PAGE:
My Time on the Mat is an Oasis: An Interview with Andrea Lodico Welshons
24 Apr 2015
Andrea is one of our Teacher Trainees who now teaches at mang’Oh. Andrea an absolute light – she fills every room she walks into with her positivity, infectious laugh, and bubbly personality. She inspires students to be courageous and have fun.
When and how did you first come to yoga?
I came to yoga by way of dance. I studied contemporary dance at Connecticut College after a childhood filled with ballet and gymnastics and I stumbled into my first yoga class during a summer intensive workshop with the Limon Dance Company in 2002. Taught by and for dancers, the class provided a warm-up before a day of technique and repertory classes, so poses focused on generating heat, opening up the hips. Immediately, I knew I liked the way yoga made my body feel.
Following graduation, I missed the consistent physical and creative outlet of daily dance classes and rehearsals. Going to the gym was a drag and I would zone out on the elliptical machine, always wishing I was anywhere else, focused only on whatever rerun of Real Housewives happened to be playing on the tiny TV. So, I looked to yoga to provide a time and space to be in my body, away from screens and other distractions, and it quickly became a sanctuary. A way to cultivate that feeling of freedom in movement, enjoy pushing my body to try new, more challenging things, and quiet my mind.
You are the Executive Director of a dance company…how does your dance training affect your yoga teaching, and vice versa?
My training as a dancer led me to yoga, so I feel that these two passions in my life are inextricably linked. Through dance, I gained insight into and knowledge of my body – my alignment, the sources of my strength and my weaknesses, what movement comes naturally, and what movement presents challenges to me.
During my time in college, I fell in love with the deeply collaborative and creative environment of the dance department and I pursued performance and choreographic opportunities, allowing me to develop and hone a connection between my mind and physical body, an introduction to the union at the center of yoga.
My background in dance makes me feel most at home in creating classes that emphasize unique, creative sequencing and challenge both the body and the mind. Using my knowledge of anatomy developed through my dance training, I enjoy building a strong foundation of alignment within students, while encouraging a connection between the breath and movement. At the same time, I hope to allow students to uncover a sense of freedom and playfulness within the flow.
As a dancer, I had always reveled in the challenges of pushing my body and building more strength and now as a teacher, particularly in the Core Yoga class, I gain fulfillment by providing students with the opportunity to test their capabilities, push past physical or emotional hurdles as they try a new asana, hold forearm plank for just a breath longer than they expected they could, or find new awareness in a posture or sequence that allows them to re-think what they thought they could do.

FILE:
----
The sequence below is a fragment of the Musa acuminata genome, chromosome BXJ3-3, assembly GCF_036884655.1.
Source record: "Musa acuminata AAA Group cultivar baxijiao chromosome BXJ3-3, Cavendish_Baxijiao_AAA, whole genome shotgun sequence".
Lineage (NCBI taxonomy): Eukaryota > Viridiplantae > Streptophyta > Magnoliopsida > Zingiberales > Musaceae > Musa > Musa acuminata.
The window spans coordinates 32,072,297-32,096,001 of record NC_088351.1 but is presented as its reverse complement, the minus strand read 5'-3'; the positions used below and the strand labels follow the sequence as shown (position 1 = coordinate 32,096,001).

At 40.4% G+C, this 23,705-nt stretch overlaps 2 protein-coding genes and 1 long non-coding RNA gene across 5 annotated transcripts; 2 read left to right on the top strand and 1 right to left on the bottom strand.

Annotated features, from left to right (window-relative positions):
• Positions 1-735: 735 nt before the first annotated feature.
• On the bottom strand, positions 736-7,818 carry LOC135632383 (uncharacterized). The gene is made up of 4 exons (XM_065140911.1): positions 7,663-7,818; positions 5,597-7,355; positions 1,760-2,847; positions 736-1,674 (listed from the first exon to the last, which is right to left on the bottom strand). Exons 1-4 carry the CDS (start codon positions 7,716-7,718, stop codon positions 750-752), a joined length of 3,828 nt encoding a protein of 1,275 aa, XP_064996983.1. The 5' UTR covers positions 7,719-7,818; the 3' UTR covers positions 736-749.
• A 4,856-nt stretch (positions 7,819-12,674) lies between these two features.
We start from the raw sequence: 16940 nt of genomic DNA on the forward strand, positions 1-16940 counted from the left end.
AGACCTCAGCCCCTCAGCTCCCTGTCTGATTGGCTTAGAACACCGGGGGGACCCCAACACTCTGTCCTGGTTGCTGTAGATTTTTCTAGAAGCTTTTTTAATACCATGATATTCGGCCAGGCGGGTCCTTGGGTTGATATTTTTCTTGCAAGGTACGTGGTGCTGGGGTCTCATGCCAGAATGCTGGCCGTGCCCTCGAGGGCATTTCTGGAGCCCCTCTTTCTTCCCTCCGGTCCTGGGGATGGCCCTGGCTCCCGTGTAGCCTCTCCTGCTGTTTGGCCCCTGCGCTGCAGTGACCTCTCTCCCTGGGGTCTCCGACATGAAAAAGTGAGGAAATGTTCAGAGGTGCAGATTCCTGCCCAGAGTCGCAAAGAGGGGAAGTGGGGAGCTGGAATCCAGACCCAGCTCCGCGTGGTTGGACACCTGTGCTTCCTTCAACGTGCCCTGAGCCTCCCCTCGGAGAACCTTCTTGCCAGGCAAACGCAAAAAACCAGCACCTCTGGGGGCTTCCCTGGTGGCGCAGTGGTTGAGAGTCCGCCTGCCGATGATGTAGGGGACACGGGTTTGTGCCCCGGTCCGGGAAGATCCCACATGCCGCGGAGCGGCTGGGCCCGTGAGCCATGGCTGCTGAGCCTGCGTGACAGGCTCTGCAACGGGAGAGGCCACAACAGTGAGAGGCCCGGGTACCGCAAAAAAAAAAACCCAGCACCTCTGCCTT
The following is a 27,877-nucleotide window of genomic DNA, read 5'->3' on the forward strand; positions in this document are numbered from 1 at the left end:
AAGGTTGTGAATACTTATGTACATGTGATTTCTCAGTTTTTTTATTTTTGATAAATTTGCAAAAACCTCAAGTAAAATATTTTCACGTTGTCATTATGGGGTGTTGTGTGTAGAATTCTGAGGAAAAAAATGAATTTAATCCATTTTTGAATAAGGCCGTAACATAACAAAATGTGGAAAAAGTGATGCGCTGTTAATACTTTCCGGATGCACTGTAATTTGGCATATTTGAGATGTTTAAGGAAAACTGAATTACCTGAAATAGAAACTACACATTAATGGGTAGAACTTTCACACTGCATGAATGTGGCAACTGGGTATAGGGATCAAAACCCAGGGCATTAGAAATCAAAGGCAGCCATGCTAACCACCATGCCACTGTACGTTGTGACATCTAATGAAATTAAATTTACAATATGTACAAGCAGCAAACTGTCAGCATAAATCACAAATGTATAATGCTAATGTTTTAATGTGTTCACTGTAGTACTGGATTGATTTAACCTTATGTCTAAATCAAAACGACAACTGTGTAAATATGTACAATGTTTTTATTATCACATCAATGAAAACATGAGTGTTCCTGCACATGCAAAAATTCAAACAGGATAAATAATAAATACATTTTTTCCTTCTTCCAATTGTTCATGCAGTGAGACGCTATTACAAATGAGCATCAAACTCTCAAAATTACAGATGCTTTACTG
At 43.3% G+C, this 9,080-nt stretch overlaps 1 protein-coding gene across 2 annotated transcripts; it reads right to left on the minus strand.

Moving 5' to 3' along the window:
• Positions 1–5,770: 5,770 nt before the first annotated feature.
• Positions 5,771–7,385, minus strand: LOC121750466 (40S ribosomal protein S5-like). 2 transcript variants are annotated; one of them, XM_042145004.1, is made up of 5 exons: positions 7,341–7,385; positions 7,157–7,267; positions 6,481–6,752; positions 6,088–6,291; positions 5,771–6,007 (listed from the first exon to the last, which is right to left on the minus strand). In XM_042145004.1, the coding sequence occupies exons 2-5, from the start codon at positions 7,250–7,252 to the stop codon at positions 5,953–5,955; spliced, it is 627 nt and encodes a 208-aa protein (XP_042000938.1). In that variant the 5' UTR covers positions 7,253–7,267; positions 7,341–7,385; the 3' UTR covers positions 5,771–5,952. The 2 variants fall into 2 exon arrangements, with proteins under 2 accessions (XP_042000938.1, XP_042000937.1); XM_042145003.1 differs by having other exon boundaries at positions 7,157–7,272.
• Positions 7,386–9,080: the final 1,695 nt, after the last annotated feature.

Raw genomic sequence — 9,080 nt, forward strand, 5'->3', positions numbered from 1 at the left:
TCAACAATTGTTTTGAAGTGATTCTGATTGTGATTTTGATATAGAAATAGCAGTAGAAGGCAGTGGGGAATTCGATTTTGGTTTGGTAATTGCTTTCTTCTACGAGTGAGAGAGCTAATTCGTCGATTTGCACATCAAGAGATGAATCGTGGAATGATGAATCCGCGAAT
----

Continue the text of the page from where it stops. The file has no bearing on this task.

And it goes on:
For the past six years, I’ve worked as Executive Director of KEIGWIN + COMPANY, a contemporary dance company based here in NYC. So, I don’t work as a performer, but I’ve been able to channel my passion for dance to support artists. Working as an Executive Director of a dance company has helped shape my yoga teaching experience by giving me the fantastic benefit of being able to give our dancers yoga classes.
Teaching specifically for dancers, especially as a warm-up prior to a rehearsal or performance, offers the challenge of considering their specific needs as movers and performers, while still giving them what I feel is a well-rounded, balanced class. Having the chance to teach for a targeted group who are in tune with their bodies, but may struggle with certain asana because of well-ingrained habits, has been just one more way to broaden my experience as a teacher, deepen my understanding of the breadth of students’ needs and capabilities, and how that can inform how I approach my classes.
When and why did you decide to do the mang’Oh Teacher Training?
After practicing yoga for almost a decade, pursuing teacher training had been in the back of my mind for awhile and in the midst of a particular busy 2013 at work, I promised myself that 2014 was the year that I would finally make teacher training a reality. After several years of shouldering an immense amount of responsibility at work and having a consistent outward focus, I knew that teacher training would provide the opportunity to dive into a pursuit solely for me.
As my life has become more and more full, the space my yoga practice offered to focus on myself had emerged as essential to my emotional balance and physical health. Away from the various screens that permeate and shape so much of my days, my time on the mat had become an oasis. Since I no longer take regular dance classes, I had always loved the tests of the asana and derived incredible fulfillment of learning new, more difficult poses. Those physical challenges – the desire to attempt something new (even when my head was falling towards the floor in a precarious-seeming arm balance) – had always been thrilling. But, I wanted more. I wanted to dive in further and see where else yoga could lead me, whether that just is a deepening of my practice or by stretching myself as a teacher.